Health-boosting trips to Moray are paying off for a group of Eastern European children whose immune systems have been weakened by radiation from a nuclear explosion.
Young people growing up in parts of Belarus where the air remains rife with radiation from the Chernobyl disaster in 1986 have been visiting the north-east for the last four summers.
The Friends of Chernobyl’s Children charity says the scheme has proven effective in increasing the health of the 18 youngsters, with their demeanour providing plenty of proof.
As well as gaining exposure to the region’s fresh air and regularly eating nutritious meals during the healing breaks, the group is sent back home with tubs of vitamins to see them through the harsh winters.
Many of the group would take a while to lose their sickly pallor during visits in years prior, but the charity said it took less time for the colour to return to their cheeks this time.
And leader of the project, Clare Cotton, says the scheme has even helped children who were underachieving academically in their homeland to improve their marks.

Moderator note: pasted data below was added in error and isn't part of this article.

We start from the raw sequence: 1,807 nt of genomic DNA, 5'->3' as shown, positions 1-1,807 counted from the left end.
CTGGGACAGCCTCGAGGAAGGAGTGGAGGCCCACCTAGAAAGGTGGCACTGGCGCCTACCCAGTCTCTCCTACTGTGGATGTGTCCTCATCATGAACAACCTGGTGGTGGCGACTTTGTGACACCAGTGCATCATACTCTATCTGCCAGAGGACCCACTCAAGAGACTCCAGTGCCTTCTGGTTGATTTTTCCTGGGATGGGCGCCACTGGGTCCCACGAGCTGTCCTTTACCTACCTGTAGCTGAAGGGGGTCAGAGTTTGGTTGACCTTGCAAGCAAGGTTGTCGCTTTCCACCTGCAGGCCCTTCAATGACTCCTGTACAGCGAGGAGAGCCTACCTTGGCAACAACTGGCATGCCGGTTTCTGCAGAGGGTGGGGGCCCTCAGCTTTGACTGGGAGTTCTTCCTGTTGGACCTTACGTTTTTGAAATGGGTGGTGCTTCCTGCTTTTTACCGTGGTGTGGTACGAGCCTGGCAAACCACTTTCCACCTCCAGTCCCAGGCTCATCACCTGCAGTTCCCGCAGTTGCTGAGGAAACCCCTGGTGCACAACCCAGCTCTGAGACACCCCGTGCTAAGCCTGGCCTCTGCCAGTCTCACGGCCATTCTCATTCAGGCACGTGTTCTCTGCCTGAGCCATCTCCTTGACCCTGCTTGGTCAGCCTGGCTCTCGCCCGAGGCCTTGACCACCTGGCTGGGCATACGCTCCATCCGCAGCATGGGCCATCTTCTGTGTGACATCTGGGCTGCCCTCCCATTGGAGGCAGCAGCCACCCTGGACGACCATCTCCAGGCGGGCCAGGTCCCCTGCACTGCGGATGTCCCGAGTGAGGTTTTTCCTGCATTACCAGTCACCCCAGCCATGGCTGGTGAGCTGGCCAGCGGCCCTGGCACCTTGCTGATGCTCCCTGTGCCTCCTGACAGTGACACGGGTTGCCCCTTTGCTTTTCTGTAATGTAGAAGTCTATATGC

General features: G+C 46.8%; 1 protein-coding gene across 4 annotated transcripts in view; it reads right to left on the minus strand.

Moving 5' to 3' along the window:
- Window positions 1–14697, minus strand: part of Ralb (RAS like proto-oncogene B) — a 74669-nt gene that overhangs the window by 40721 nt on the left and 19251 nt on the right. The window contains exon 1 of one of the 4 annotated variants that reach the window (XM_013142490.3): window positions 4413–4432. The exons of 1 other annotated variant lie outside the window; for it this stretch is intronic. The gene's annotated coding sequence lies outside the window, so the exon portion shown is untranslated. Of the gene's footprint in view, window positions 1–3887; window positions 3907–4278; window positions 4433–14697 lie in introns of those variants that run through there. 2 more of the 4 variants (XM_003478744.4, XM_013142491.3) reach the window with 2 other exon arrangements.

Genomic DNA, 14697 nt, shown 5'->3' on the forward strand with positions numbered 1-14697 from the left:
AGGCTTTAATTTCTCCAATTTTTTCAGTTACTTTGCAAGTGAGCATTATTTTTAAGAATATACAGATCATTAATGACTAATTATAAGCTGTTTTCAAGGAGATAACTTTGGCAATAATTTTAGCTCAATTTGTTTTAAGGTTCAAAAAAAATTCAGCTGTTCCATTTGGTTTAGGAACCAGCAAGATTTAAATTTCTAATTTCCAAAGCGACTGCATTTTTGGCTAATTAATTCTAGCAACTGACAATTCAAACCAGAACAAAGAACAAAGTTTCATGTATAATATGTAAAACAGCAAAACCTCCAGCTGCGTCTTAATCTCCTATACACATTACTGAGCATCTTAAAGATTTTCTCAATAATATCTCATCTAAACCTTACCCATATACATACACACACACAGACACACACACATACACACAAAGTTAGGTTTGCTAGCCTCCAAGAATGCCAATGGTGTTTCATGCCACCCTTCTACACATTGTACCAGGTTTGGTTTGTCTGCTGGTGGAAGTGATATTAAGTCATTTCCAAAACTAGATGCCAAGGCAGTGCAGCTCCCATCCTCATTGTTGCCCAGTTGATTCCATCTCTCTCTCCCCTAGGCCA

During their latest trip, the excitable group went dolphin-spotting, took archery lessons, enjoyed plenty of time at the beach in Lossiemouth and returned to their favourite Highlands spot – the Landmark forest adventure park – for some fun.
After bidding them the usual emotional farewell, Mrs Cotton outlined the positive impact on the children which she has witnessed firsthand.
She said: “It was wonderful, the older children are now helping to look after the younger ones and we all became a big family for the month.
“The health improvements are so noticeable, when they came that first year the children genuinely didn’t look well and it took them a while to look healthy.
“Now, it is taking them less and less time to get healthy during their visit and it has really made a difference to the quality of their lives.
“But it’s about more than that, their confidence is growing and their English is improving.
“One boy regularly had an average of 3/10 marks at school for years, but this year the first thing he told us when he got off the plane was that he had recently scored 10/10 in English.”
The youngsters were homed across Moray and attended daily “school sessions” at Duffus Village Hall.
They will return next summer, which will be the end of the five-year programme for the majority of the group.